5. ^ "FAQs about Dubailand" (PDF). Union Interfusion. Archived from the original (PDF) on 18 July 2011. Retrieved 1 October 2009.
  6. ^ "Great Dubai Wheel - Dubailand". 3 October 2006. Archived from the original on 24 February 2012. Retrieved 16 April 2015.
  7. ^ a b McGinley, Shane (5 January 2012). "Dubai's answer to London Eye scrapped, search on for stand-in". Arabian Business via Retrieved 5 January 2012.
  8. ^ "Dubailand must be scaled down significantly: BMI". 29 May 2011. Retrieved 16 April 2015.
  9. ^ "DreamWorks to set up theme park in Dubai". 20 January 2008. Archived from the original on 25 March 2010. Retrieved 16 April 2015.
  10. ^ "Freej Dubailand". Retrieved 16 April 2015.[ permanent dead link]
  11. ^ Fritz, Ben (23 September 2009). "Disney tells details of Marvel Entertainment acquisition in a regulatory filing". Los Angeles Times. Archived from the original on 5 November 2011. Retrieved 12 April 2011.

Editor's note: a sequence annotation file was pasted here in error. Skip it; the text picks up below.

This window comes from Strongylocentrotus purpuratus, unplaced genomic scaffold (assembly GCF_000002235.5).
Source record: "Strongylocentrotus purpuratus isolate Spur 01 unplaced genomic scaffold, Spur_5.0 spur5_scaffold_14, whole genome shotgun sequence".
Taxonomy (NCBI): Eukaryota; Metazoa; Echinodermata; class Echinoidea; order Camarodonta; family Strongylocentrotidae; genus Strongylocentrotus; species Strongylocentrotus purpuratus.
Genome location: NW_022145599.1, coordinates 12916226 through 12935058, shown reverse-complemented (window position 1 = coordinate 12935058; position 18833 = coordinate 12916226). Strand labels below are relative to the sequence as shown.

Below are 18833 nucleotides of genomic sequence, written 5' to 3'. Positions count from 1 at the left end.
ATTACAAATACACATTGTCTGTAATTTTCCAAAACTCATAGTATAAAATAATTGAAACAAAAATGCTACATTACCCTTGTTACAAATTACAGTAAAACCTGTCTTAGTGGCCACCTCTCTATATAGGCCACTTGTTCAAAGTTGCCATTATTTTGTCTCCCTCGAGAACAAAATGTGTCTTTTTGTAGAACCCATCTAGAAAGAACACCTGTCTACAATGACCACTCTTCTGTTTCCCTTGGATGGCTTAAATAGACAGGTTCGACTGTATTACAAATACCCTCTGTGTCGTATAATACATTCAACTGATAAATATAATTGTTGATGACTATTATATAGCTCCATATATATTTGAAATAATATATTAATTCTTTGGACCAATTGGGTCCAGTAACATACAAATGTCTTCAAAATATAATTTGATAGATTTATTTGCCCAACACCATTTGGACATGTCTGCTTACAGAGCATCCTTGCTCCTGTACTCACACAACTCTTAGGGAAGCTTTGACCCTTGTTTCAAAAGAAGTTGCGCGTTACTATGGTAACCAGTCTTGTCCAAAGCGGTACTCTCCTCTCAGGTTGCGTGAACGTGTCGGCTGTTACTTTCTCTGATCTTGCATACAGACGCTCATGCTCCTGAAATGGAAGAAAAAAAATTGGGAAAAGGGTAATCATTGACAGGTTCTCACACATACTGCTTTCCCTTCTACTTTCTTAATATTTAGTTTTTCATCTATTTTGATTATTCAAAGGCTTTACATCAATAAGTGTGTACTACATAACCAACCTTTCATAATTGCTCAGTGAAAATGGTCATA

12. ^ Barnard, Lucy (14 August 2013). "Dubai theme park featuring Marvel superheroes takes shap". Retrieved 16 November 2013.
  13. ^ "Dubai to get Legoland Park". 6 May 2008. Archived from the original on 7 December 2008. Retrieved 16 April 2015.
  14. ^ John Bambridge (19 March 2013). "Shapoorji Pallonji wins revived Dubailand contract". Retrieved 16 April 2015.
  15. ^ "Gallery: Dubai Miracle Garden | CNN Travel". 5 March 2013. Retrieved 16 April 2015.
  16. ^ "Dubai Butterfly Garden: The Complete Guide". Headout. 30 December 2021. Retrieved 7 January 2022.
  17. ^ Nick Webster (31 October 2016). "Legoland Dubai's opening day wows visitors". Retrieved 16 July 2019.
  18. ^ Trump World Golf Club, Dubai
  19. ^ New retail mix - farmers' and flea markets, Dubai Outlet Mall's expansion will focus on 'social retailing', August 16, 2022
  20. ^ Destination Dubai VIP,
  21. ^ Al Sahra Desert Resort,
  22. ^ Plantation Equestrian and Polo Club,
  23. ^ Skiing in the desert,'
  24. ^ Dubai Snowdome, Website
  25. ^ Downtown Dubai website
  26. ^ Wadi Walk website

External links

25°05′N 55°18′E / 25.083°N 55.300°E / 25.083; 55.300